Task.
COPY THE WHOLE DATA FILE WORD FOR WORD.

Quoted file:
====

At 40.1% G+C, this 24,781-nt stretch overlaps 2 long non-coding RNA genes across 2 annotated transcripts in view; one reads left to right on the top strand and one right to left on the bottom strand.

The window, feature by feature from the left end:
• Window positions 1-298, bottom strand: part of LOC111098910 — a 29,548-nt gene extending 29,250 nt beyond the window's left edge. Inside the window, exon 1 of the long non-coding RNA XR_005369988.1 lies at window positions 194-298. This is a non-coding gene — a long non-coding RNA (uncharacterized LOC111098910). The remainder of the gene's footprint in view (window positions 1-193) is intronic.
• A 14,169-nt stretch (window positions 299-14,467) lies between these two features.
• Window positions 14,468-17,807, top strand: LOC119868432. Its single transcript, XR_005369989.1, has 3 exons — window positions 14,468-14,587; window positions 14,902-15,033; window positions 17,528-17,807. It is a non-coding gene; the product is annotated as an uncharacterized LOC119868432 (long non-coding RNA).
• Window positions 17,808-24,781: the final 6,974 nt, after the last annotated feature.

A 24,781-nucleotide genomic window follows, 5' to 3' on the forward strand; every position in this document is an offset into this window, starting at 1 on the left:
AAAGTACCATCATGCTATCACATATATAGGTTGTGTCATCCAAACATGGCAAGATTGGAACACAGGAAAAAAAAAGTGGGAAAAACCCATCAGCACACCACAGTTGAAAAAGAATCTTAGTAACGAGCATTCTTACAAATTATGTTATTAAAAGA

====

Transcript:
At 40.1% G+C, this 24,781-nt stretch overlaps 2 long non-coding RNA genes across 2 annotated transcripts in view; one reads left to right on the top strand and one right to left on the bottom strand.

The window, feature by feature from the left end:
• Window positions 1-298, bottom strand: part of LOC111098910 — a 29,548-nt gene extending 29,250 nt beyond the window's left edge. Inside the window, exon 1 of the long non-coding RNA XR_005369988.1 lies at window positions 194-298. This is a non-coding gene — a long non-coding RNA (uncharacterized LOC111098910). The remainder of the gene's footprint in view (window positions 1-193) is intronic.
• A 14,169-nt stretch (window positions 299-14,467) lies between these two features.
• Window positions 14,468-17,807, top strand: LOC119868432. Its single transcript, XR_005369989.1, has 3 exons — window positions 14,468-14,587; window positions 14,902-15,033; window positions 17,528-17,807. It is a non-coding gene; the product is annotated as an uncharacterized LOC119868432 (long non-coding RNA).
• Window positions 17,808-24,781: the final 6,974 nt, after the last annotated feature.

A 24,781-nucleotide genomic window follows, 5' to 3' on the forward strand; every position in this document is an offset into this window, starting at 1 on the left:
AAAGTACCATCATGCTATCACATATATAGGTTGTGTCATCCAAACATGGCAAGATTGGAACACAGGAAAAAAAAAGTGGGAAAAACCCATCAGCACACCACAGTTGAAAAAGAATCTTAGTAACGAGCATTCTTACAAATTATGTTATTAAAAGA